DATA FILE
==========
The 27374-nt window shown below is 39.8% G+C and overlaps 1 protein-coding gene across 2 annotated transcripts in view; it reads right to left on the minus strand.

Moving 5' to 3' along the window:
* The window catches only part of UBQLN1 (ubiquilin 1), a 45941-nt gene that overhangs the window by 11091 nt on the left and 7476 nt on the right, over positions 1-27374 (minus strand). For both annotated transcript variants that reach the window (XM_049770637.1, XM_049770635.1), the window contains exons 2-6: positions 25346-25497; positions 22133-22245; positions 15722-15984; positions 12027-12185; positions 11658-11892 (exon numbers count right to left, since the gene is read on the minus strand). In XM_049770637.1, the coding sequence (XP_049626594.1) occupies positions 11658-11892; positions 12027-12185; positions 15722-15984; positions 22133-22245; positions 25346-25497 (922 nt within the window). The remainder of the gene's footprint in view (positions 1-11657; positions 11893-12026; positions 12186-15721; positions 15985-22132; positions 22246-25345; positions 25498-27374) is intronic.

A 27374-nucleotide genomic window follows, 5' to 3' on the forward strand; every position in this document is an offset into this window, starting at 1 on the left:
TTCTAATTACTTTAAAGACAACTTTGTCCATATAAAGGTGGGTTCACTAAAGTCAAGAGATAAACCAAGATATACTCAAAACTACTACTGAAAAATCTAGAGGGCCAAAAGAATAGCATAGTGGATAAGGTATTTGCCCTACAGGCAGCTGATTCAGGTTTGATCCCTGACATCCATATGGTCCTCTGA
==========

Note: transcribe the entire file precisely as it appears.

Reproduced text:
The 27374-nt window shown below is 39.8% G+C and overlaps 1 protein-coding gene across 2 annotated transcripts in view; it reads right to left on the minus strand.

Moving 5' to 3' along the window:
* The window catches only part of UBQLN1 (ubiquilin 1), a 45941-nt gene that overhangs the window by 11091 nt on the left and 7476 nt on the right, over positions 1-27374 (minus strand). For both annotated transcript variants that reach the window (XM_049770637.1, XM_049770635.1), the window contains exons 2-6: positions 25346-25497; positions 22133-22245; positions 15722-15984; positions 12027-12185; positions 11658-11892 (exon numbers count right to left, since the gene is read on the minus strand). In XM_049770637.1, the coding sequence (XP_049626594.1) occupies positions 11658-11892; positions 12027-12185; positions 15722-15984; positions 22133-22245; positions 25346-25497 (922 nt within the window). The remainder of the gene's footprint in view (positions 1-11657; positions 11893-12026; positions 12186-15721; positions 15985-22132; positions 22246-25345; positions 25498-27374) is intronic.

A 27374-nucleotide genomic window follows, 5' to 3' on the forward strand; every position in this document is an offset into this window, starting at 1 on the left:
TTCTAATTACTTTAAAGACAACTTTGTCCATATAAAGGTGGGTTCACTAAAGTCAAGAGATAAACCAAGATATACTCAAAACTACTACTGAAAAATCTAGAGGGCCAAAAGAATAGCATAGTGGATAAGGTATTTGCCCTACAGGCAGCTGATTCAGGTTTGATCCCTGACATCCATATGGTCCTCTGA